poems sent from dickinson to higginson

Thomas Johnson's Note on Poem 815

MANUSCRIPTS: There are four fair copies. That reproduced above (Bingham 42b), in packet 87, was written in 1864. A second copy (H 341), in pencil and written at the same time, is addressed "Sue" and signed "Emily." It is identical in text; in form it differs somewhat. It is without stanza division; five words are not capitalized, "luxury" (lines 1, 2, 9, 10) and "food" (line 6); there is a comma after "Table" (line 13); and lines 14 and 15 are punctuated with dashes at the end and after "Certainty." Line 13 is divided thus:

On plainer Days,
Whose Table, far

The copy to T. W. Higginson (BPL Higg 20) was enclosed in a note (BPL Higg 63), postmarked 16 July 1868, that asks his critical guidance:

The Luxury to apprehend
The Luxury 'twould be
To look at thee a single time
An Epicure of me
In whatsoever presence makes
Till for a further food
I scarcely recollect to starve
So first am I supplied.
The Luxury to meditate
The Luxury it was
To banquet on thy Countenance
A sumptuousness supplies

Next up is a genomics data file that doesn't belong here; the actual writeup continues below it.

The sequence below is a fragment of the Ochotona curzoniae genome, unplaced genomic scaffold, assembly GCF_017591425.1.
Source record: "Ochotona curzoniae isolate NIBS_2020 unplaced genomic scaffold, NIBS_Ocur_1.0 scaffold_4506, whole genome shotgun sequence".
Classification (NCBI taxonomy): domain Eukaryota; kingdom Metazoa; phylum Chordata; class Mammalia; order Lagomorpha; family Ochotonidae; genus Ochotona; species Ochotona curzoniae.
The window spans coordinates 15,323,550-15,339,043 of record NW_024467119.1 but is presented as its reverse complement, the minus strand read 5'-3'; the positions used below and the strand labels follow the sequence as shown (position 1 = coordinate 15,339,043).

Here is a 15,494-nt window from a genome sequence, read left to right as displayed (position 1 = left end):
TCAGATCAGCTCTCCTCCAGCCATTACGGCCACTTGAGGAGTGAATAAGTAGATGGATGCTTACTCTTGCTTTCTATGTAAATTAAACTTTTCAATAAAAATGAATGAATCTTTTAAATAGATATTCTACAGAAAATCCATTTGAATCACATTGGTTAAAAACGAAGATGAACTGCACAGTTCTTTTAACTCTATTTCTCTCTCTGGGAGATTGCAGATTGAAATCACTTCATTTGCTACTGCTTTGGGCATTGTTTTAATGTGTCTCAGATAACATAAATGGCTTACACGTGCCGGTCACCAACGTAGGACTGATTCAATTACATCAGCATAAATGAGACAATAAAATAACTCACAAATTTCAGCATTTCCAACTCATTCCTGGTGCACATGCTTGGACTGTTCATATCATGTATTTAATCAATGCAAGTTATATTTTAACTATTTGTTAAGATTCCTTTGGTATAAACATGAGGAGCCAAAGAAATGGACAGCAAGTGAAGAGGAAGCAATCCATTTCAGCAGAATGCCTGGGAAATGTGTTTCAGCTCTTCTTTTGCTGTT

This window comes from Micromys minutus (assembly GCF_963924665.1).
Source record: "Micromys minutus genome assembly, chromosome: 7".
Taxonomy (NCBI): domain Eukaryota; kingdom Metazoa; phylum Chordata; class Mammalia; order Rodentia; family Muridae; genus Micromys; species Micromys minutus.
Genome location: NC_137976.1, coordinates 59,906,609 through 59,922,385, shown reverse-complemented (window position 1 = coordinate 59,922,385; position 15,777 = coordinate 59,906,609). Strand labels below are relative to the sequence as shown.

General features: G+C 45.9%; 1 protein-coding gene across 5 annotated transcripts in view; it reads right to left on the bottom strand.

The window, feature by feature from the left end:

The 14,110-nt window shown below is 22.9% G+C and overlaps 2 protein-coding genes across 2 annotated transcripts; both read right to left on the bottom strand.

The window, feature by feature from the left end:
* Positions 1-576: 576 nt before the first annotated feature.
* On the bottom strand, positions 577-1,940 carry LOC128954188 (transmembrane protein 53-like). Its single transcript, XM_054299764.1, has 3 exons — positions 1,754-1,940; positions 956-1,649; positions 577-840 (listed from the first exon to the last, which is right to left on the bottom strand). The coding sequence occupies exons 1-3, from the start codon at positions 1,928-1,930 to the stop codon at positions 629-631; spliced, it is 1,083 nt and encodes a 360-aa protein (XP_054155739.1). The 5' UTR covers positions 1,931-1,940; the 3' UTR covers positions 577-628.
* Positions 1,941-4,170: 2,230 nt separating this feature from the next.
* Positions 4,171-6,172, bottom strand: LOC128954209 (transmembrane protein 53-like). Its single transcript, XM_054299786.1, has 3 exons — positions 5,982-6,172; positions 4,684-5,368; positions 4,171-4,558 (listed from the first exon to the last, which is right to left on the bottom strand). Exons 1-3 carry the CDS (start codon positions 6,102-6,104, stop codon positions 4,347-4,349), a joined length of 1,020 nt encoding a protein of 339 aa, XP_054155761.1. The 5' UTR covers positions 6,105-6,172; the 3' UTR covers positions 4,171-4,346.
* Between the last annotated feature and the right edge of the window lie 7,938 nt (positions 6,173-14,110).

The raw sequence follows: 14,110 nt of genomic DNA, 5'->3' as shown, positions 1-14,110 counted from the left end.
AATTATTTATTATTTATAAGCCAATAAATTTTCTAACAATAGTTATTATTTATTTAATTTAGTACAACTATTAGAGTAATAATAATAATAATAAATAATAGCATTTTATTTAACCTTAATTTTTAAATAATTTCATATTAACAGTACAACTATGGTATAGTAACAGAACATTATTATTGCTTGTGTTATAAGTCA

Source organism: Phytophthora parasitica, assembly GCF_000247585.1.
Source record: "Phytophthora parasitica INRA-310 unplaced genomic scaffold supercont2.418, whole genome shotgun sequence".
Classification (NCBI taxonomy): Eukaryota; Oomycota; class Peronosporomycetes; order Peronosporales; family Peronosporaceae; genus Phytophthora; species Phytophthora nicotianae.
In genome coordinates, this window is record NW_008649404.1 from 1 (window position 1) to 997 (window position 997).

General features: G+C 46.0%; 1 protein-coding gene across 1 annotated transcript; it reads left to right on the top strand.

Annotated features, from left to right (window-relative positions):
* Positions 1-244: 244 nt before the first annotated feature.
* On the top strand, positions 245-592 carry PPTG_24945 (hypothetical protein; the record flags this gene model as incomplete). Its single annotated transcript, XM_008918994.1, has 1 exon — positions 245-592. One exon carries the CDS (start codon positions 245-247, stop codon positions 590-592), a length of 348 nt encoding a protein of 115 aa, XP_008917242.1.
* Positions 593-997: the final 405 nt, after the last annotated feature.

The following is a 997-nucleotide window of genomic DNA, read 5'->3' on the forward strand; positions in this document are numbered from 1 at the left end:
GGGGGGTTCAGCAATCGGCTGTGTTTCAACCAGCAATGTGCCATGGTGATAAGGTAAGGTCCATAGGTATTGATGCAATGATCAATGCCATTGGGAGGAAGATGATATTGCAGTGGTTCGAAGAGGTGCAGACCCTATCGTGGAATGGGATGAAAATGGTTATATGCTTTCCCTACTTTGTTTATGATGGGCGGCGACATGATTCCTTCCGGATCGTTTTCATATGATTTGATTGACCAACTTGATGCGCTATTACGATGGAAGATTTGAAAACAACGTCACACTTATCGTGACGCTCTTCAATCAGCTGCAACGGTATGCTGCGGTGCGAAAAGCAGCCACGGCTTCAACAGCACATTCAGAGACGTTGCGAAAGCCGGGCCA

To plainer Days whose table, far
As Certainty can see-
Is laden with a single Crumb-
The Consciousness of thee-

It quotes to him the title of ilis own January 1867 Atlantic Monthly article, and reads:

Bringing still my "plea for Culture."
Would it teach me now?

It is variant in two lines:

12. bestows] supplies
13. On] To

The fourth copy (Bingham 98-4B-18) was probably written in 1868 also, but somewhat earlier in the year. It is identical in text and form with the copy to Higginson except that "food" (line 6) is capitalized, and the last three lines lack punctuation.

PUBLICATION: SH (1914),119. The text derives from the copy to Sue, and follows the text by printing it without stanza division as a seventeen-line poem. The same text is reproduced in CP (1924). In the Centenary edition (1930) and later collections, the text is changed to conform with the Higginson variant, which the editors evidently consulted in the Boston Public Library. Lines 12 and 13 read:

A sumptuousness supplies
To plainer days

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Commentary copyright 1998 by Martha Nell Smith, all rights reserved
Maintained by Lara Vetter <lv26@umail.umd.edu>
Last updated on February 21, 2000